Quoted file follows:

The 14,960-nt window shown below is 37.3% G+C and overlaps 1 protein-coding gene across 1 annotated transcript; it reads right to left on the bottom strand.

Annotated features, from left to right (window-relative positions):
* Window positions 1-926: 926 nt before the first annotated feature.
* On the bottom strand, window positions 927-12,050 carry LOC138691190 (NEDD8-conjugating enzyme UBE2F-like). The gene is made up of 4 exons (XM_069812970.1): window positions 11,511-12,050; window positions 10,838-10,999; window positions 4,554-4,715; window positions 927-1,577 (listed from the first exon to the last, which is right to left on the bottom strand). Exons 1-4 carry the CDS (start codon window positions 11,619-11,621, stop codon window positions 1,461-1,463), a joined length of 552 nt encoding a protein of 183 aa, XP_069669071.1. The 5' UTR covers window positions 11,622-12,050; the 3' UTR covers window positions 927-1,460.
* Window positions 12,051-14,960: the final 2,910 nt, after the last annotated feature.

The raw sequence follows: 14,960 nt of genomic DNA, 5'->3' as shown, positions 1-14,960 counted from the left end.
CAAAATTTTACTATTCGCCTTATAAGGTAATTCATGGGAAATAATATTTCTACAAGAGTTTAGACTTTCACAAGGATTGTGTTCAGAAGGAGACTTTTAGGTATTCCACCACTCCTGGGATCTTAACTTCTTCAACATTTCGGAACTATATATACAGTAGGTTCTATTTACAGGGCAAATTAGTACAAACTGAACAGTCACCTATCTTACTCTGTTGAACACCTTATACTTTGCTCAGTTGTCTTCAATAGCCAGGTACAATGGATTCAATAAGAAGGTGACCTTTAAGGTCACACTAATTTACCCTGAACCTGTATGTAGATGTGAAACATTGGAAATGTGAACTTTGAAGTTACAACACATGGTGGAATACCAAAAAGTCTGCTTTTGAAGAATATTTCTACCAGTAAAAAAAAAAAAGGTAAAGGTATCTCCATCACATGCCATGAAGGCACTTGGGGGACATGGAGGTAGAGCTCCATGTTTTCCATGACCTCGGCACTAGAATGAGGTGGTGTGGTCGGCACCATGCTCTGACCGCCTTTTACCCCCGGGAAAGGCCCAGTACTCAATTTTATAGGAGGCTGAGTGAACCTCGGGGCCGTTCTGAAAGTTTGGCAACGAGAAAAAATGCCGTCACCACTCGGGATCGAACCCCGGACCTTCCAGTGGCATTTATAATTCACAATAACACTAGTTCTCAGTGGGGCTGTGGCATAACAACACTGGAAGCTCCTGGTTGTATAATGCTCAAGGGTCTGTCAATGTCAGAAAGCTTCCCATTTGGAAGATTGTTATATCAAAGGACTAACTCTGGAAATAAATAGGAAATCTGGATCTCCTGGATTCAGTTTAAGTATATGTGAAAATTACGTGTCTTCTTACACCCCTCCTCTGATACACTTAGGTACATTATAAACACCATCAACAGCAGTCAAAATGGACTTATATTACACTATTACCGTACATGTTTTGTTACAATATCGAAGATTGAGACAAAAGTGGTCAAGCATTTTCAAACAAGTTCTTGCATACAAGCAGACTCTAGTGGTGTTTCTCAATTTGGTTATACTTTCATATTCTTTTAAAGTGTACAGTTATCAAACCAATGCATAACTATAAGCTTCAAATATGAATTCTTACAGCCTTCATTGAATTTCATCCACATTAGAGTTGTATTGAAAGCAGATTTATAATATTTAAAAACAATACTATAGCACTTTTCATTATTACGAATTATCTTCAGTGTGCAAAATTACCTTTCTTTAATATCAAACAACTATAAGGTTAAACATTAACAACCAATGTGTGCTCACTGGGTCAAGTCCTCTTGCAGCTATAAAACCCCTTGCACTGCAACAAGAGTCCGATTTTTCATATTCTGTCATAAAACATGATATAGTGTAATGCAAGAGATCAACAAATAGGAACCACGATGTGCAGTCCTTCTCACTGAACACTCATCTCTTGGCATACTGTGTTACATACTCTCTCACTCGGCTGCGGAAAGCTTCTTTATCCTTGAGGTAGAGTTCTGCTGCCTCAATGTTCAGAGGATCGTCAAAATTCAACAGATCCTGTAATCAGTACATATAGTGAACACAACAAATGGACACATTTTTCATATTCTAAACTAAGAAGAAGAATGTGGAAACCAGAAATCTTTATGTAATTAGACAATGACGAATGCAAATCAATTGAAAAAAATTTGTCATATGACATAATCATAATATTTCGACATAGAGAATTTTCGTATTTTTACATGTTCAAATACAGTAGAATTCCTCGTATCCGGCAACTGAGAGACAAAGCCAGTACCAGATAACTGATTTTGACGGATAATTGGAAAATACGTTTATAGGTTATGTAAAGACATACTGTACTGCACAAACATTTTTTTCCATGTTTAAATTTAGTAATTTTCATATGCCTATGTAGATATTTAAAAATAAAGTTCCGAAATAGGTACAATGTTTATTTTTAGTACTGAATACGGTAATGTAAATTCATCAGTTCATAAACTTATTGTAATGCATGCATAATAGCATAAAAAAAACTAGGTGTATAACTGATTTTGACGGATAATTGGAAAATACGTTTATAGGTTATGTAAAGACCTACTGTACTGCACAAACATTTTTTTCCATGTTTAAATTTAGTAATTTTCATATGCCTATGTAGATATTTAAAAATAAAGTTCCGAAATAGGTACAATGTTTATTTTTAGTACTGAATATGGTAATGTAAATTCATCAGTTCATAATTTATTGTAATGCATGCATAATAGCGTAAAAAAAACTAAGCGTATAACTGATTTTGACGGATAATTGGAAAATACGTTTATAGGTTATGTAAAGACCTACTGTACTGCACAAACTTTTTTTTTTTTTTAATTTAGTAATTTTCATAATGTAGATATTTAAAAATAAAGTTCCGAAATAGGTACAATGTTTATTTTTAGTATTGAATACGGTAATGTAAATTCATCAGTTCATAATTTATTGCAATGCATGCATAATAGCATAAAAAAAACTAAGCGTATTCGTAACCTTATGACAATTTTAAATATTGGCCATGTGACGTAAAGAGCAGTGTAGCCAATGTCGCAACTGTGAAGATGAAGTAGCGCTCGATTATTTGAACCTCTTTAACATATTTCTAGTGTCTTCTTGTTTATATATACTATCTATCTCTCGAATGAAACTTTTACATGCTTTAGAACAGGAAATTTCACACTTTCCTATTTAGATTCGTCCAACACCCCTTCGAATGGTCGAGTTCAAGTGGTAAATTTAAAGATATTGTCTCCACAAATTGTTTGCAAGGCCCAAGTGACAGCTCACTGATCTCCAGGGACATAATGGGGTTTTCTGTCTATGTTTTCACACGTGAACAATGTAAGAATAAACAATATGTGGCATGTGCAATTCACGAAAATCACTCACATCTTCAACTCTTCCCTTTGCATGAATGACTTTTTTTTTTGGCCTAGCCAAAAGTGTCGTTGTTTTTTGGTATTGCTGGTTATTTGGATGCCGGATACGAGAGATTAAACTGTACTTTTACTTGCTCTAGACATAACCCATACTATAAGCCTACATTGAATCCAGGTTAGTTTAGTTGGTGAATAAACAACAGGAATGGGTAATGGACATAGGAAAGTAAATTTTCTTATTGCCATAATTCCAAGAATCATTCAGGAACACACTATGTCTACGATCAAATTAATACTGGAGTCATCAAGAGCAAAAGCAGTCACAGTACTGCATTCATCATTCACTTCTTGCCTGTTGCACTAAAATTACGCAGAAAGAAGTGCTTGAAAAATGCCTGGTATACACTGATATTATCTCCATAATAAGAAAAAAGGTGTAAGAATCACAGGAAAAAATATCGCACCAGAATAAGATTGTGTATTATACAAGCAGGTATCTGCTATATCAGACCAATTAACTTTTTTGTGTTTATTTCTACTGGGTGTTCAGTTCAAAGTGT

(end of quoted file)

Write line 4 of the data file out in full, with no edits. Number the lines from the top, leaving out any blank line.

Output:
* On the bottom strand, window positions 927-12,050 carry LOC138691190 (NEDD8-conjugating enzyme UBE2F-like). The gene is made up of 4 exons (XM_069812970.1): window positions 11,511-12,050; window positions 10,838-10,999; window positions 4,554-4,715; window positions 927-1,577 (listed from the first exon to the last, which is right to left on the bottom strand). Exons 1-4 carry the CDS (start codon window positions 11,619-11,621, stop codon window positions 1,461-1,463), a joined length of 552 nt encoding a protein of 183 aa, XP_069669071.1. The 5' UTR covers window positions 11,622-12,050; the 3' UTR covers window positions 927-1,460.